The new season of the Wharton Center brings a new face to meet at the head of the theater: Eric Olmscheid.
“I am truly thrilled at the opportunity to be here and encouraged by our heritage…our 40 year history of bringing world class performing arts here to the community of Lansing and the State of Michigan” , Olmscheid said. “Every time I turn around and look at what we’ve done and the impact we’ve had in this community, I’m really encouraged by where we’ve gone and where we can go in the future.
Olmscheid grew up in central Minnesota. Her passion for acting stems from elementary school – singing in the church choir and participating in plays and musicals until high school.
“I’m grateful that my brother…had a passion for farming and wanted to take over the family farm, because that’s not what I wanted to do,” Olmscheid said. “I want to do something in the arts and so my brother took over the farm and then I went to school and studied music, and I kept finding ways to introduce music and theater in my life and to really use the arts as a tool to engage the community.
Olmscheid studied to be a music teacher in college until he realized in his senior year that he preferred to spread the arts rather than teach them.
He is very enthusiastic about managing the Broadway shows the theater is famous for, as well as his commitment to arts education by presenting diverse performing arts experiences. He is ready to expand the audience for these shows.
“Some (students) love what we do and are arts-minded and are coming through our doors right now,” Olmscheid said. “But, many of them may not have a connection to the Wharton Center. How do we get them in? More importantly, how do we connect them to an art experience relevant to their lives?”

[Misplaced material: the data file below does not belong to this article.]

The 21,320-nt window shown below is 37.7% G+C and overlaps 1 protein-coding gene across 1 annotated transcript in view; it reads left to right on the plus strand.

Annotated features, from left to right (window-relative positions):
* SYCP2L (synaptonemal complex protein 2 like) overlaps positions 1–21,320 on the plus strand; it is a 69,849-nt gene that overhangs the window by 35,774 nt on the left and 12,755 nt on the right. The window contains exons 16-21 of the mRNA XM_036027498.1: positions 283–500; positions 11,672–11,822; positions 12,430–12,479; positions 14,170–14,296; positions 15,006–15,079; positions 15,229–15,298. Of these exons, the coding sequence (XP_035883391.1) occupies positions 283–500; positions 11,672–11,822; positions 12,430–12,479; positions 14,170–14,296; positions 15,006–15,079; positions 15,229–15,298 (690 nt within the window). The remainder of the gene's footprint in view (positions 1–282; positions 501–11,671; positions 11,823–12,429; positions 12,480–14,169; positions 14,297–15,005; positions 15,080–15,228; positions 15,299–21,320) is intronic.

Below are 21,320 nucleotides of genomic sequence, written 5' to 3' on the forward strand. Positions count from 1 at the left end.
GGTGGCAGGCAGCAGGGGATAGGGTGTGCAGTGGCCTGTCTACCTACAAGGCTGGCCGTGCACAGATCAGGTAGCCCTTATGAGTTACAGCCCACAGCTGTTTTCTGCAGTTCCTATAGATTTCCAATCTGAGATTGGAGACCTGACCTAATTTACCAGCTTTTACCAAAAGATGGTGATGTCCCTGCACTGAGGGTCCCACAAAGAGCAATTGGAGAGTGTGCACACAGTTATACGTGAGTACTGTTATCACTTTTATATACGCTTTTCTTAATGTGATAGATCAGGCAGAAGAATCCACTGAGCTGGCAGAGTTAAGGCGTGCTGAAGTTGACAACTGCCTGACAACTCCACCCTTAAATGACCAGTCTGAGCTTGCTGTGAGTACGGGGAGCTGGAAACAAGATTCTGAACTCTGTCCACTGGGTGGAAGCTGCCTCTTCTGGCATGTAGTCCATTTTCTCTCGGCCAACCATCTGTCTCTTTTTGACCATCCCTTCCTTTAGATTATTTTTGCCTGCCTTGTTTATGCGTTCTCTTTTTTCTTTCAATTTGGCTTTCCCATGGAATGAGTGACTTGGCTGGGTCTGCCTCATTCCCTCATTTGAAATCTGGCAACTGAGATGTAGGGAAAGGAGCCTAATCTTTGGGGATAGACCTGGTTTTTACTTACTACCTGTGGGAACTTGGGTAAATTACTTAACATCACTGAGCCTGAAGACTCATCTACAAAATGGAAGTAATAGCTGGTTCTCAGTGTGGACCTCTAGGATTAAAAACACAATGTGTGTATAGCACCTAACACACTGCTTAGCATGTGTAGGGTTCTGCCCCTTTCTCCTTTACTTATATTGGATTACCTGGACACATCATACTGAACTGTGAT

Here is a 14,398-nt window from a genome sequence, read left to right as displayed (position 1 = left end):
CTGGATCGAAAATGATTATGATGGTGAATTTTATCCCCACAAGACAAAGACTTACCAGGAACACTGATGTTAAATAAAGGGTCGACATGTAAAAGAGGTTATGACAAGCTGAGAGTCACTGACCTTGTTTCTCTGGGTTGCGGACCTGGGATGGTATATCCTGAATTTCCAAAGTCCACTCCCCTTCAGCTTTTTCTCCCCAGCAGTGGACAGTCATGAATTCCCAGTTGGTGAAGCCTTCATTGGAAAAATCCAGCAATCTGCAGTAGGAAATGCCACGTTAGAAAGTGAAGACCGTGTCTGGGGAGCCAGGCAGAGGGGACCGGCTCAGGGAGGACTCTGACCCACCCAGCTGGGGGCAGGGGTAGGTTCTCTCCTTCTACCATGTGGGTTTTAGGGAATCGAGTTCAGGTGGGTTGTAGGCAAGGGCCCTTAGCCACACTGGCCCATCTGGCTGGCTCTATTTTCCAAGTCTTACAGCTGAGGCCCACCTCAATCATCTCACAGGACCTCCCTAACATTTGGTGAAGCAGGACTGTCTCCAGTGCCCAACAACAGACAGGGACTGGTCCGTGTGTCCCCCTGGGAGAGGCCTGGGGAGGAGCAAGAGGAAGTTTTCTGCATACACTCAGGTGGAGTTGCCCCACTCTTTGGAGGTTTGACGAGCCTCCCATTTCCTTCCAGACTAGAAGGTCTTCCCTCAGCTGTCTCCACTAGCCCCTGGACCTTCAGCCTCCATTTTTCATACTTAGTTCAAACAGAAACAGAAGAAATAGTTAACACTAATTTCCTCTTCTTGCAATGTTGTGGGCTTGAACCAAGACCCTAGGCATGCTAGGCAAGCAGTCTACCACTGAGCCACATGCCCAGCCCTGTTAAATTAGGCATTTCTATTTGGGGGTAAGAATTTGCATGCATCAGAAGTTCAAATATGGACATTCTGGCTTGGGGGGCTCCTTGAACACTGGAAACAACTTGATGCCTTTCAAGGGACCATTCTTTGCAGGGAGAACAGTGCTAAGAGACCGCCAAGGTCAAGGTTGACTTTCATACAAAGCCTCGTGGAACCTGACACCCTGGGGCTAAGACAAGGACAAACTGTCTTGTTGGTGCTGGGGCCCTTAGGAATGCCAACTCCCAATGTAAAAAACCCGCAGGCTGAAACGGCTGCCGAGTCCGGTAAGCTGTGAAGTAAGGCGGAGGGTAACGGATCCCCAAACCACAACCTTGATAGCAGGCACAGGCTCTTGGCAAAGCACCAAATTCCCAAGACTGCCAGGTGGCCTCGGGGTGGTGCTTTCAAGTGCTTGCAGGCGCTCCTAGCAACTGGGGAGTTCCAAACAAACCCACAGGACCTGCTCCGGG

He said that doesn’t mean convincing students to only go see Broadway or specific shows, but focusing on how the Wharton builds programs and pathways to represent young people in that space.
“What interests me is listening and not assuming,” Olmscheid said. historically represented in our audience base.
Olmscheid said analyzing the art young people regularly consume can give Wharton insight into how to schedule these seasons.
“We come together in the community around artistic experiences, because that’s at the core of who we are,” Olmscheid said. “Day to day, we have art in our lives – it can be music you listen to, a show of ‘you’re into, or a poster of an artist you love hanging in your apartment. It’s really an important piece for us to understand that the arts are all around us formally and informally.”
While the Wharton offers more formal opportunities to connect with the arts, Olmscheid wants to explore art beyond what happens in Cobb Great Hall – to connect with what matters to the community.
Olmscheid also said he was hungry to know how the Wharton could be better for audiences, creating a relevance factor for the Wharton, explaining that he understood audiences wouldn’t engage with theater if they didn’t. did not see this relevance.
He wants to increase the community accessibility of the shows with more programming that crosses the barriers of remuneration and opportunity.
“We have a very long history of presenting great work…and we’ve found the balance and the mix of how to do it all,” Olmscheid said. “As we look to the future, I think building programs like our Arts Under the Reach program, and expanding that initiative to remove some of the barriers to access related to ticket prices for the community and for students. ”
He said he believes athletics and the arts are equally important, even if the fan base is a bit different.
“I don’t like to think of it as arts versus athletics,” Olmscheid said. “I think it’s the arts and athletics. It’s connected. If you think about the agility of our Spartan football team soccer players, they are dancers. They are movers. They just practice their craft in a very different way than what we think of on our stage.”
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